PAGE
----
FAX: Thanks for the information. Al Utzig mentioned that it as gated a year or so back. One thought for the "spooky" twilight walk. I bought one of those inexpensive LED headlamps. Works pretty well. I used it on the walk back down from "Little Stony Man" in the Shenandoah NP after a sunset shoot.
Very Nice Take on Owls Head, BTW. Lots of color this year.
Posted: Sun Oct 18, 2009 8:19 pm
What an incredible picture!! The day I was there was rainy and damp, with peeks of sun further away, but nothing compared to what you captured! Great job!
Posted: Sun Oct 18, 2009 8:48 pm
Posted: Mon Oct 19, 2009 9:02 am
Very Nice: I like the fog banks in the distant hills. Very moody. I haven't seen Peacham like that before.
Posted: Mon Oct 19, 2009 7:15 pm
I love the birds that you managed to capture! It really adds to the "mood" of the photos!
Posted: Thu Sep 30, 2010 10:28 pm
Those are amazing photos! Proves that you don't have to have sunshine to take an incredibly memorable photo!
RE: Mad River
Posted: Mon Nov 01, 2010 10:34 am
I thought it might be a good time for an update. I spent the first week of October, 2010 in Vermont and about 3 days in the Waitsfield area. The first morning of my Montpelier motel stay dawned overcast and drizzly, with a forecast of more of the same. My plan had been to hit Peacham if decent weather, and if rainy, to return to the Mad River turnoff. This year, I had the barn boots in the trunk and I spent nearly 4 hours wading around the several drops, rapids and falls in this really cool area. Some of those images are on my site under the "New Additions" gallery and/or the "Vermont" gallery.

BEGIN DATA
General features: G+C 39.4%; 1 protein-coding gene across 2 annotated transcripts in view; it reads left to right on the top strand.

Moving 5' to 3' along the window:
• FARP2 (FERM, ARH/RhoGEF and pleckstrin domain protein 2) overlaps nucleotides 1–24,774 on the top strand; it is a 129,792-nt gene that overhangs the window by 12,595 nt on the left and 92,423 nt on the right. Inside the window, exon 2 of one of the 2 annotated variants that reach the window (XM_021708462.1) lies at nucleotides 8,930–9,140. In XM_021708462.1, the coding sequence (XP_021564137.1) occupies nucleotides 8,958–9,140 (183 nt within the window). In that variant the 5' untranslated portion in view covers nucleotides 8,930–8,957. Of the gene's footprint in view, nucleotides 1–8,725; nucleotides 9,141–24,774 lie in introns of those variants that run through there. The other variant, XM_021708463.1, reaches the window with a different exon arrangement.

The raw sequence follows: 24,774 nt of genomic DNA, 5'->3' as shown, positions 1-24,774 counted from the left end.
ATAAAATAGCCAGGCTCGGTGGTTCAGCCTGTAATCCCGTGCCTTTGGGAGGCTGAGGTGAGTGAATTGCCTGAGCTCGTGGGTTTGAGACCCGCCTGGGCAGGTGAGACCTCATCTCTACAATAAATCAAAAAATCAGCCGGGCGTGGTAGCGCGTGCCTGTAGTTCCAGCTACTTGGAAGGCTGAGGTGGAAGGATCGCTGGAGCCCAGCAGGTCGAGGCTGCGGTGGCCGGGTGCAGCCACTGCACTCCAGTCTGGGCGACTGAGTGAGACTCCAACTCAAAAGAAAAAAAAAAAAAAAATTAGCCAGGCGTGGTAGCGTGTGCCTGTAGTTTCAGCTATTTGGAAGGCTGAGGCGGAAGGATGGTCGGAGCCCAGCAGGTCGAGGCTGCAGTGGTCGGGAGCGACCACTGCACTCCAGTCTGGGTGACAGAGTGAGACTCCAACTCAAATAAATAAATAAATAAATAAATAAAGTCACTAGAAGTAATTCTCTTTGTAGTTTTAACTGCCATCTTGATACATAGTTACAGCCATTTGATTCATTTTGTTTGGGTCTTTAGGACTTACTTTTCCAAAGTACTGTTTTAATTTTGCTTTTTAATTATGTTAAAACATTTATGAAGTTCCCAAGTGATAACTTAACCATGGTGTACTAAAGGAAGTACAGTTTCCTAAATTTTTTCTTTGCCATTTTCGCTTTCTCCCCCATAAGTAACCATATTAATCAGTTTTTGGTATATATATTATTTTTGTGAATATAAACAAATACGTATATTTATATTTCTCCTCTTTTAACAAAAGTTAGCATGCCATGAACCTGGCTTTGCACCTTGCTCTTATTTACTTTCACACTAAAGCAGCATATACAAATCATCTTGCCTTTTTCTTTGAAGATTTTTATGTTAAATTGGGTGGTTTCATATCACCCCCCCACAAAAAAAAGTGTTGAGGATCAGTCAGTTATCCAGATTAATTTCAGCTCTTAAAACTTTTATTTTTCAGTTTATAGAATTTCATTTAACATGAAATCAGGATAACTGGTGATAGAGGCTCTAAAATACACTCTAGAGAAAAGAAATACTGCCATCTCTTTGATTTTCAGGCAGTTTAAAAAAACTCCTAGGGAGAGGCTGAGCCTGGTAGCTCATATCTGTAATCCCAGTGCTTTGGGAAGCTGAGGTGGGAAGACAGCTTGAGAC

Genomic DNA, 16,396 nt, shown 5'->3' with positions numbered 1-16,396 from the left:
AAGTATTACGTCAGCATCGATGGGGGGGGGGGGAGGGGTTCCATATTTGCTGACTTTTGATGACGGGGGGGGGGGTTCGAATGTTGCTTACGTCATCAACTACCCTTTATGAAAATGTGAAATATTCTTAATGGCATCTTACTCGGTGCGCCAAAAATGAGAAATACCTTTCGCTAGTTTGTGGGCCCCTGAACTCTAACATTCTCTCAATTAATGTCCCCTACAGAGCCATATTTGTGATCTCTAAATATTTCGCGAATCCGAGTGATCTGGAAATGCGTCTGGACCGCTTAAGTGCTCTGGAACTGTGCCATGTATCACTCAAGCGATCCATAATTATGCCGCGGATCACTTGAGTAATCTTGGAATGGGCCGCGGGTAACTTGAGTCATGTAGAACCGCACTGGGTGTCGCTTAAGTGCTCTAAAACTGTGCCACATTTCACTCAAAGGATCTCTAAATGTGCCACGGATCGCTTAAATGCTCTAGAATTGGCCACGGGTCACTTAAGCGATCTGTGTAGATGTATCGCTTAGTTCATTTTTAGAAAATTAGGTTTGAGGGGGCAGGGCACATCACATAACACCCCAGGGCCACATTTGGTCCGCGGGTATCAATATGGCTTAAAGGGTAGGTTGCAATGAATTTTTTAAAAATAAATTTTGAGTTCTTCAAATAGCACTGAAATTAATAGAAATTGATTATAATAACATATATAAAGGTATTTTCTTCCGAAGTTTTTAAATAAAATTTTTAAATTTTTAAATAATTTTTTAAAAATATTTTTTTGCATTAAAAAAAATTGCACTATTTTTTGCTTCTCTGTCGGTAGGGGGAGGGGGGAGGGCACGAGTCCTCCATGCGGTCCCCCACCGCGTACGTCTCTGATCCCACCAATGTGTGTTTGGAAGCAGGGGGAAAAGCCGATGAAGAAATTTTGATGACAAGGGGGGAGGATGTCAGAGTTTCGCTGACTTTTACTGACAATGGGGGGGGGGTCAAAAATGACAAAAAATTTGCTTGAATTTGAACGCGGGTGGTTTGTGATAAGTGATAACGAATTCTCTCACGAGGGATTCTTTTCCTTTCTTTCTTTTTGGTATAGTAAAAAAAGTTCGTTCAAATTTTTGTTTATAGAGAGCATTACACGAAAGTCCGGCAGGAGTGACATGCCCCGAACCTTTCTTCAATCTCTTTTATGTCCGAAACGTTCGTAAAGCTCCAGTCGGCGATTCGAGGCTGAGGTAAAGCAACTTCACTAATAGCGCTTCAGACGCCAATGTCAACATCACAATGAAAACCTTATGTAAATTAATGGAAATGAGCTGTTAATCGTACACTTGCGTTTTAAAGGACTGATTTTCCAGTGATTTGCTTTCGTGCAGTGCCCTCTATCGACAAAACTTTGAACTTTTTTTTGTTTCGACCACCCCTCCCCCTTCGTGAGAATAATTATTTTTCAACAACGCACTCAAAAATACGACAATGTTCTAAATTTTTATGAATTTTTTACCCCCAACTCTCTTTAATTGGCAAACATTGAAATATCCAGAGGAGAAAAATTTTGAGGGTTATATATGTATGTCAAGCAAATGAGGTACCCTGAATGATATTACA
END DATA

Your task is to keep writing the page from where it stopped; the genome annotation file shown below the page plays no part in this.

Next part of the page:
It remains a very viable location. If you are a water/cascade/waterfall shooter, it is easy to find and is a really cool place.
RE: Waits River/East Corinth
Posted: Mon Nov 01, 2010 11:06 am
2010 Update. I drove from Montpelier to Brattleboro on Thursday in the first week of October. I had heard that by this time the leaves were already off in these places. It was an all morning, soaking rain, so I decided to drive this "loop" to see what, if anything, had changed. I drove to East Orange, Waits River, and East Corinth. I am (mostly) happy to report no significant changes in those areas.
East Orange continues to see growth in front of the shot. There is perhaps one small area for a shot through, and this may well depend on how much foliage is present.
The Waits River shot continues to be "cluttered" and any decent image you are seeing of it has had a lot of retouching done to remove power lines, poles, stop signs, gas stubs, toys in the barns, etc. But otherwise unchanged.